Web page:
Benedikt pulls no punches in her blame of Birthright for indoctrinating and arming Max. She continues to be baffled both by Birthright and by the young man who died for a country, not his own, that he was tethered to. She continues:

Maybe Max was especially lost, or especially susceptible, or maybe he was just looking to do some good and became convinced by his Birthright experience that putting on an IDF uniform and grabbing a gun was the way to do it. That serving and protecting the Jewish people was the moral thing to do, and that the best way to accomplish it was to go fight for the Jewish state. It turns out that it’s not that hard to persuade young people to see the world a certain way and that Birthright is very good at doing it. You spend hundreds of millions of dollars to convince young Jews that they are deeply connected to a country that desperately needs their support? This is what you get.”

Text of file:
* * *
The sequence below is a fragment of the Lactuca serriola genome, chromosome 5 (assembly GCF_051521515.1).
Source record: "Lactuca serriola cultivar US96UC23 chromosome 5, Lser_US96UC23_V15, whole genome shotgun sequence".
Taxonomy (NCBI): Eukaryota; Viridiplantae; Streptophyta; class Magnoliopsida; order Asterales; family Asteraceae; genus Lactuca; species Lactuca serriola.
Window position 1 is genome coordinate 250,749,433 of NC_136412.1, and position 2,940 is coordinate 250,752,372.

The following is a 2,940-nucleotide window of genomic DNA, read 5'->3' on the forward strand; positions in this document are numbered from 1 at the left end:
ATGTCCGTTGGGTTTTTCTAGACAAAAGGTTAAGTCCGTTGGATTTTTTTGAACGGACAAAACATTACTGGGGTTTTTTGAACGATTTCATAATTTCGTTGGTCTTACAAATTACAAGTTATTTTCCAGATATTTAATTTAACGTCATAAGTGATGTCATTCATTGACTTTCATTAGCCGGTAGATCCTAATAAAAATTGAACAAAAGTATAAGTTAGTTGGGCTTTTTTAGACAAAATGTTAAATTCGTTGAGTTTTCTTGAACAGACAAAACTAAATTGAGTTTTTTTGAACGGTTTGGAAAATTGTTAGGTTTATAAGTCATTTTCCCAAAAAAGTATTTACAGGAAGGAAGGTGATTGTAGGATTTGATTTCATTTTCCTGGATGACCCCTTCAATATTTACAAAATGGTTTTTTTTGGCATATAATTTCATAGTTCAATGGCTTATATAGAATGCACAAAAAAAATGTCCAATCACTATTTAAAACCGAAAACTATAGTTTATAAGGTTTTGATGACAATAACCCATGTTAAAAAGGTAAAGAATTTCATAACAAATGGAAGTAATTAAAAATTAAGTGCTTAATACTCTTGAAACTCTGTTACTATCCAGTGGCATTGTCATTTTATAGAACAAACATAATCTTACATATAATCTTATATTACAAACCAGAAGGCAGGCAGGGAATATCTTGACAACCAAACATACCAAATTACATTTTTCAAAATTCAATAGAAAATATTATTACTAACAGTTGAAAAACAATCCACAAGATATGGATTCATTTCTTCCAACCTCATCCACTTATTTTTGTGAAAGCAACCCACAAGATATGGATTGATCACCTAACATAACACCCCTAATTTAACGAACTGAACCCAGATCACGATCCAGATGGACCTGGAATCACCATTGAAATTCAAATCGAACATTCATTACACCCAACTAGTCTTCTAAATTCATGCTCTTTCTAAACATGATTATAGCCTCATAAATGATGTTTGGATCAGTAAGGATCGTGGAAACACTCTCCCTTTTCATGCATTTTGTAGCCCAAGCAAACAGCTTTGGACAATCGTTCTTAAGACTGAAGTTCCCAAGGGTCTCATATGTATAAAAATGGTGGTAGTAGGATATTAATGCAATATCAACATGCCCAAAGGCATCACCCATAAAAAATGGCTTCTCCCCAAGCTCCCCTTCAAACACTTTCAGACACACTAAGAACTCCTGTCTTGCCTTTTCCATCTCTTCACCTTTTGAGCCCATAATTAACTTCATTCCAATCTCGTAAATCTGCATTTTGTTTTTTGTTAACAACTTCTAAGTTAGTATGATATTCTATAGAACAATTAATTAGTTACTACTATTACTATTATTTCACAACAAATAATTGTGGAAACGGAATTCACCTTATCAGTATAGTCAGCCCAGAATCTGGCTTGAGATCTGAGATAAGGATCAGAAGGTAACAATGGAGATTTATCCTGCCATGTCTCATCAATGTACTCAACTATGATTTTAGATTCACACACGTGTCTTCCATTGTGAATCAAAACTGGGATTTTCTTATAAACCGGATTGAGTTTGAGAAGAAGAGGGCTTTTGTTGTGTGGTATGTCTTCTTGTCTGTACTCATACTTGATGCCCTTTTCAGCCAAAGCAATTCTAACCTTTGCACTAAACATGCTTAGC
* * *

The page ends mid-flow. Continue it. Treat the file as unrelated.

It’s heavily implied in this paragraph that Max died for nothing. With a focused eye, it’s clear that he had no right to be in Gaza in the first place alongside an army that blatantly violates international law. But it’s possible that Max didn’t die for nothing. He may, in fact, have become an armor-piercing bullet point in a new edition of a Birthright pamphlet. His story teaches young Jews that their bond with a besieged, disputed plot of land is so strong that some are willing to pay the ultimate price.

They pay the ultimate price to fight the Palestinians and keep them from having the crumbs from the table. Let alone a seat at it.

Top Photo | A Jewish boy wears costume as an Israeli soldier while a Palestinian man walks by as settlers participate in the annual parade marking the Jewish holiday of Purim in the Israeli occupied part of the West Bank city of Hebron, March 21, 2019. Ariel Schalit | AP

Nick Rehwaldt is a MintPress News intern. He is an author, artist, and standup comedian focused on political issues, with much of his material ripped from the headlines on any given week. He’s also a proud non-voter and global citizen who happens to live in the U.S.

The post With All Israelis IDF Veterans, Public Apathy Over Israeli War Machine is Near Universal appeared first on MintPress News.